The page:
My favorite political philosopher
June 24, 2009
Several years ago I was watching one of the “debates” they held during the Presidential primaries, and one of the questions was “who is your favorite political philosopher?” Most of the candidates (this was a Republican “debate”) said “Jesus Christ,” but I don’t really think that works. When I read Christ’s teachings in the New Testament, I see a teacher totally focused on how we should act as individuals, and not on our collective behavior. “My kingdom is not of this world,” he said, and when questions with political implications arose—the tribute money, or the woman taken in adultery—he changed the subject or evaded the question. (Note that this argument also applies to politicians on the other side of the aisle who try to claim Jesus as some kind of radical reformer or “community organizer.”)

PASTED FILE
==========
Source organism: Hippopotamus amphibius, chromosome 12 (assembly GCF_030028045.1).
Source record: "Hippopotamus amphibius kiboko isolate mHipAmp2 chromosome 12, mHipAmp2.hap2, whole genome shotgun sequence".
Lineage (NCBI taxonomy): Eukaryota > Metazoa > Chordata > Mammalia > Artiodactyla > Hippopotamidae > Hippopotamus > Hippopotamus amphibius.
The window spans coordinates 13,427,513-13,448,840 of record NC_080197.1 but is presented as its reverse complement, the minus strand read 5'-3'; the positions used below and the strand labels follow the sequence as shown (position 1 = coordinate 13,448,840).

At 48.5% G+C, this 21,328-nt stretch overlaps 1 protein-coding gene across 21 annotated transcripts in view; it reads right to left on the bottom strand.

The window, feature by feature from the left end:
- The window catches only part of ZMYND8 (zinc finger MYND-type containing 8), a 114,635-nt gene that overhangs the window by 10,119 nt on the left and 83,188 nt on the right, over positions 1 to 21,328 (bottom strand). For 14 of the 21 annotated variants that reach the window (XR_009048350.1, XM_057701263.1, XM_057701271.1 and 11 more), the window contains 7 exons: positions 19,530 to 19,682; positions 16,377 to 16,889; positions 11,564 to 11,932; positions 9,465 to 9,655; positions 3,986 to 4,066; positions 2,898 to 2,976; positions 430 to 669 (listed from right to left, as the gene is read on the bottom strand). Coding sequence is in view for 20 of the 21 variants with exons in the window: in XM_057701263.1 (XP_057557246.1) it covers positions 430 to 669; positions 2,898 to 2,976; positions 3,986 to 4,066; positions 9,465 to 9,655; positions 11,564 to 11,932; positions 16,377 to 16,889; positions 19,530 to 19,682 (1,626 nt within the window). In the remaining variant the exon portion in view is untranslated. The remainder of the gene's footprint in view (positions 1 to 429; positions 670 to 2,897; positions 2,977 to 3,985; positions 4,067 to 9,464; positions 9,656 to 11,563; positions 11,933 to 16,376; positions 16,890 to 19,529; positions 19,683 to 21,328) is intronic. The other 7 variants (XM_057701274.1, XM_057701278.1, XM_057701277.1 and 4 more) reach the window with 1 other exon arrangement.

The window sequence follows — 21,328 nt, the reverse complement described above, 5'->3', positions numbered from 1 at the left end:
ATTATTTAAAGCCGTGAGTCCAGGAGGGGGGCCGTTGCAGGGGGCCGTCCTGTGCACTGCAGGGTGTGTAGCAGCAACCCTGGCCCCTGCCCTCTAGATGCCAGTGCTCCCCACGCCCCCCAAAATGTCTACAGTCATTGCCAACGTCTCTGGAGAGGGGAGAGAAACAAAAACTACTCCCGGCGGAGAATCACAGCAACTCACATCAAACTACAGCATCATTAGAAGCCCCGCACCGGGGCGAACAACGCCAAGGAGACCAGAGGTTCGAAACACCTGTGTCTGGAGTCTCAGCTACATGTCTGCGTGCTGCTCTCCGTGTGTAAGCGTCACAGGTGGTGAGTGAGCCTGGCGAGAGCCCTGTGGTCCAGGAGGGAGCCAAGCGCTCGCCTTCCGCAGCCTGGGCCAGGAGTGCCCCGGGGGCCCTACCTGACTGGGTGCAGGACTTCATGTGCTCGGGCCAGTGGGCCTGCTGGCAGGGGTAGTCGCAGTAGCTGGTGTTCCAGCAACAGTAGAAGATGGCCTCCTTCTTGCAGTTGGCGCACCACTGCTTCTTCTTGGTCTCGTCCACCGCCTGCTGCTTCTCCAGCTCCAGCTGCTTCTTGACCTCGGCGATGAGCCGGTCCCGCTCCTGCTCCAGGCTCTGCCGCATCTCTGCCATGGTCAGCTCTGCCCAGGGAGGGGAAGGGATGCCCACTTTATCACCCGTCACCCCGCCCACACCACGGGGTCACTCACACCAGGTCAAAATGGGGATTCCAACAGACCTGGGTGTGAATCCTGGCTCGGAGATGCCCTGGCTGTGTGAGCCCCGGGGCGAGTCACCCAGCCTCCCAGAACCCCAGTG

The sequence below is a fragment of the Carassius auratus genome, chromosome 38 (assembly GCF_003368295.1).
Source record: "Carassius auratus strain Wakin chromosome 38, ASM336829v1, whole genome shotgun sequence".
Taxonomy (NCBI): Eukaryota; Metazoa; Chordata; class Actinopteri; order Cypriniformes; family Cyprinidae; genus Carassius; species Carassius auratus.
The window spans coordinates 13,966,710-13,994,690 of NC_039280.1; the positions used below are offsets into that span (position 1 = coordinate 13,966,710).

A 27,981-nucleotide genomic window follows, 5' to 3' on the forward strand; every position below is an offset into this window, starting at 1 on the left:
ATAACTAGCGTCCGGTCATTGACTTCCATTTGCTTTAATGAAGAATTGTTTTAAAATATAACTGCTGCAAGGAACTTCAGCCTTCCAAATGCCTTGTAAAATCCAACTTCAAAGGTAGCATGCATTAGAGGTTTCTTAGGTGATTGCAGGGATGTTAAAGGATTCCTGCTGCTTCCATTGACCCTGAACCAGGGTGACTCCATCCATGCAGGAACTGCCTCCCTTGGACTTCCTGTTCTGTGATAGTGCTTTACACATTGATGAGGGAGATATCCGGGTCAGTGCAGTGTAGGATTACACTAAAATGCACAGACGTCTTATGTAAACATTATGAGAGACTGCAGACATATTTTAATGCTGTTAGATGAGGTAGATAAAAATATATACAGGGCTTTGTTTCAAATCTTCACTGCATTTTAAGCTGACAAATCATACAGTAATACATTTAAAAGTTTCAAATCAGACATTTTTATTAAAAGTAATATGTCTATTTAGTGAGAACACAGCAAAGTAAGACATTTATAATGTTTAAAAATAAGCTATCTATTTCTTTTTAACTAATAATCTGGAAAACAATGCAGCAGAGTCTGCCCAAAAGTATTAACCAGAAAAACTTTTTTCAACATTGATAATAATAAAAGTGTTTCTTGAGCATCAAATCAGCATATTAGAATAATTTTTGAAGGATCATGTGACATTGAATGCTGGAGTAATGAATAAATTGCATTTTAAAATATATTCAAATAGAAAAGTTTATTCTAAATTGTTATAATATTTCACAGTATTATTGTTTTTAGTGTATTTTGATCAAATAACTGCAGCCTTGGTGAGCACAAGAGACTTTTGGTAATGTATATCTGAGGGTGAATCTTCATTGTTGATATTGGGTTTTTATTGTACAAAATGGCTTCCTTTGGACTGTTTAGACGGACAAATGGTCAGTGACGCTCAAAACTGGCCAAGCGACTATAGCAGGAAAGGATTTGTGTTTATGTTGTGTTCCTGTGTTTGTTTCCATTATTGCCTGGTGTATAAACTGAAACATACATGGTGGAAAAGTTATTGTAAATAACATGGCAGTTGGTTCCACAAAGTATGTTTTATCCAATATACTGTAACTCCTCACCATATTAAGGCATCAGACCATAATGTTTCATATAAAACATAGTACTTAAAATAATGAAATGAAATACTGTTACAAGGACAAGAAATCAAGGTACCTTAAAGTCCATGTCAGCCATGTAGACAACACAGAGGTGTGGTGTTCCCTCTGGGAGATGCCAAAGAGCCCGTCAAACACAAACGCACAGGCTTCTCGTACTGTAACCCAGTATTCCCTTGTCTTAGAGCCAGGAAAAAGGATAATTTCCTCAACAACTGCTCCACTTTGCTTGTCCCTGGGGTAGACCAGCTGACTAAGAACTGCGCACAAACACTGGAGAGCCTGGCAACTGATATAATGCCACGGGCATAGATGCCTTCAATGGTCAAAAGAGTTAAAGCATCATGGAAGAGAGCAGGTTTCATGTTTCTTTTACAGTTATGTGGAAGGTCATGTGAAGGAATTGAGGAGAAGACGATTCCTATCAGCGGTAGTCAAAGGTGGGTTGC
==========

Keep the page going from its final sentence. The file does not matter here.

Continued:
So who would I pick? I think I’m going to go with Lao Tzu, even if my copy of Tao Teh Ching (translated by John C. H. Wu, Shambhala, 2003) says in the forward, “Though Taoism by its nature is not a philosophy that could well be carried out in government, …”
Here are some examples:
The highest type of ruler is one of whose existence the people are barely aware.
Next comes one whom they love and praise.
Next comes one whom they fear.
Next comes one whom they despise and defy.
When you are lacking in faith,
Others will be unfaithful to you.
The Sage is self-effacing and scanty of words.
When his task is accomplished and things have been completed,
All the people say, ”We ourselves have achieved it!”
(That’s chapter 17.)
Bend and you will be whole.
Curl and you will be straight.
Keep empty and you will be filled.
Grow old and you will be renewed.
(From chapter 22. Now I’ll jump to chapter 75.)
Why are the people starving?
Because those above them are taxing them too heavily.
That is why they are starving.
Overall, I’d summarize as “Don’t trust in your own cleverness. Don’t try to force things to happen. Don’t meddle; let people choose their own way.”